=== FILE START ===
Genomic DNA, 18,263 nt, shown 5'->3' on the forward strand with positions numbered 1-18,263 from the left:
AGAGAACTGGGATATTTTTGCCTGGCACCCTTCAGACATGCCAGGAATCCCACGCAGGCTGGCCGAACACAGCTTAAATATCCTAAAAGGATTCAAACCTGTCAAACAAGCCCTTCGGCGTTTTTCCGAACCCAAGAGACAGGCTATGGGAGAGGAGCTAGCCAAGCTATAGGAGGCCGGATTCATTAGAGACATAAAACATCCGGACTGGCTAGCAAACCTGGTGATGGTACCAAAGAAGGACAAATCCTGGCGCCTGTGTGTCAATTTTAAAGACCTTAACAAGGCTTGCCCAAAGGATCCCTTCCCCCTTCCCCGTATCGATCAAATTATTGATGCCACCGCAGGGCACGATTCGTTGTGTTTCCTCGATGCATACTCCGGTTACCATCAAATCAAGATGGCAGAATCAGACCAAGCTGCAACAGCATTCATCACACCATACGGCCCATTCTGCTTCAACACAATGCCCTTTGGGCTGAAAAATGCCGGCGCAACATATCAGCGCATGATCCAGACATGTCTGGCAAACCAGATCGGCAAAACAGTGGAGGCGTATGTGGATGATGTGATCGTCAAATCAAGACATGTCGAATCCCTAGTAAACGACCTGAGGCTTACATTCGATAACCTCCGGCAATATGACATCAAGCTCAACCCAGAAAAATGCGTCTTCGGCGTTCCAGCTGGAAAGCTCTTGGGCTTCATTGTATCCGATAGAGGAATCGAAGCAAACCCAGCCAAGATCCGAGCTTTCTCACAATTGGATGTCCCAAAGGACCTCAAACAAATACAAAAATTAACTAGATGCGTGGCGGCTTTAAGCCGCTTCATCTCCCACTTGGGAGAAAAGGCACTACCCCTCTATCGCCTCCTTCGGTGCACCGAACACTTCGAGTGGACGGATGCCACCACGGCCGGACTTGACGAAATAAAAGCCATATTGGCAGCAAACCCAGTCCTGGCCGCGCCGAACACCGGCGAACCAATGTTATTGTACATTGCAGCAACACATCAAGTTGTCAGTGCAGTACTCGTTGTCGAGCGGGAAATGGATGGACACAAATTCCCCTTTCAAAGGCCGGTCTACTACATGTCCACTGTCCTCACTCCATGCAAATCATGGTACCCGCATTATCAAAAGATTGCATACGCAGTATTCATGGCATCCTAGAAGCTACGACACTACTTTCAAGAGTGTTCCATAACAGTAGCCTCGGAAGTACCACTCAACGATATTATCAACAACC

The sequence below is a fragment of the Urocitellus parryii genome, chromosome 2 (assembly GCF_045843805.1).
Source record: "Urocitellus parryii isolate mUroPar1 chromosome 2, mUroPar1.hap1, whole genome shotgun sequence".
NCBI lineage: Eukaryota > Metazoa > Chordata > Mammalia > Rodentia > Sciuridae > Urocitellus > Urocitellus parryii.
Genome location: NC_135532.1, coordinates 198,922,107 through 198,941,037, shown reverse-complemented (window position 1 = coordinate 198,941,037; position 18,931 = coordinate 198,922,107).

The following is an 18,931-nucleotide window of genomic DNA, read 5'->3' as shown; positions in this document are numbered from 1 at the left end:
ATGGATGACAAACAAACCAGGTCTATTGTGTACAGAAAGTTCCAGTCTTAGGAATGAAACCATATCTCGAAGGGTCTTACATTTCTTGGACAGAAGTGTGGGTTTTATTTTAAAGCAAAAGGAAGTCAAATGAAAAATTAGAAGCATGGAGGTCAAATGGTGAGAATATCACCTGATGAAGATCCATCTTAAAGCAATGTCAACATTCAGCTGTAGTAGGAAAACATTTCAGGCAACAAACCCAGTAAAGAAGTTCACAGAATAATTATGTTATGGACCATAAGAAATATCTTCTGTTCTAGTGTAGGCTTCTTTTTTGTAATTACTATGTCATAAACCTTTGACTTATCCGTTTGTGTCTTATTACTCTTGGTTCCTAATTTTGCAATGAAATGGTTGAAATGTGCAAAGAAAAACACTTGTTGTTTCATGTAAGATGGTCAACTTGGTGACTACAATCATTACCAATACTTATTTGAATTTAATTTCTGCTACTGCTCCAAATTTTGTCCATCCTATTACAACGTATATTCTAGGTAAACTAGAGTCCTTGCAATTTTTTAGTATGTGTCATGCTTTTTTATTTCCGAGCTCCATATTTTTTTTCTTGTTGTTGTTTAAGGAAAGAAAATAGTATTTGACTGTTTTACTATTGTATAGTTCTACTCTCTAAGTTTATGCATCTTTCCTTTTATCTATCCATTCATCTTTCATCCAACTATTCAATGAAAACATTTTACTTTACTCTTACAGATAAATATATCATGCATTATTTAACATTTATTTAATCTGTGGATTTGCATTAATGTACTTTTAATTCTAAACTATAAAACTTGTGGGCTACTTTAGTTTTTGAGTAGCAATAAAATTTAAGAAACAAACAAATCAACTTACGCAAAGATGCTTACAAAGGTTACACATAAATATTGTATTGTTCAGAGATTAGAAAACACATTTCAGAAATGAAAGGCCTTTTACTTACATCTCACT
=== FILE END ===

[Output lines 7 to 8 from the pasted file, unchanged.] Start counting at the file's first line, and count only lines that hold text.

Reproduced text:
The following is an 18,931-nucleotide window of genomic DNA, read 5'->3' as shown; positions in this document are numbered from 1 at the left end:
ATGGATGACAAACAAACCAGGTCTATTGTGTACAGAAAGTTCCAGTCTTAGGAATGAAACCATATCTCGAAGGGTCTTACATTTCTTGGACAGAAGTGTGGGTTTTATTTTAAAGCAAAAGGAAGTCAAATGAAAAATTAGAAGCATGGAGGTCAAATGGTGAGAATATCACCTGATGAAGATCCATCTTAAAGCAATGTCAACATTCAGCTGTAGTAGGAAAACATTTCAGGCAACAAACCCAGTAAAGAAGTTCACAGAATAATTATGTTATGGACCATAAGAAATATCTTCTGTTCTAGTGTAGGCTTCTTTTTTGTAATTACTATGTCATAAACCTTTGACTTATCCGTTTGTGTCTTATTACTCTTGGTTCCTAATTTTGCAATGAAATGGTTGAAATGTGCAAAGAAAAACACTTGTTGTTTCATGTAAGATGGTCAACTTGGTGACTACAATCATTACCAATACTTATTTGAATTTAATTTCTGCTACTGCTCCAAATTTTGTCCATCCTATTACAACGTATATTCTAGGTAAACTAGAGTCCTTGCAATTTTTTAGTATGTGTCATGCTTTTTTATTTCCGAGCTCCATATTTTTTTTCTTGTTGTTGTTTAAGGAAAGAAAATAGTATTTGACTGTTTTACTATTGTATAGTTCTACTCTCTAAGTTTATGCATCTTTCCTTTTATCTATCCATTCATCTTTCATCCAACTATTCAATGAAAACATTTTACTTTACTCTTACAGATAAATATATCATGCATTATTTAACATTTATTTAATCTGTGGATTTGCATTAATGTACTTTTAATTCTAAACTATAAAACTTGTGGGCTACTTTAGTTTTTGAGTAGCAATAAAATTTAAGAAACAAACAAATCAACTTACGCAAAGATGCTTACAAAGGTTACACATAAATATTGTATTGTTCAGAGATTAGAAAACACATTTCAGAAATGAAAGGCCTTTTACTTACATCTCACT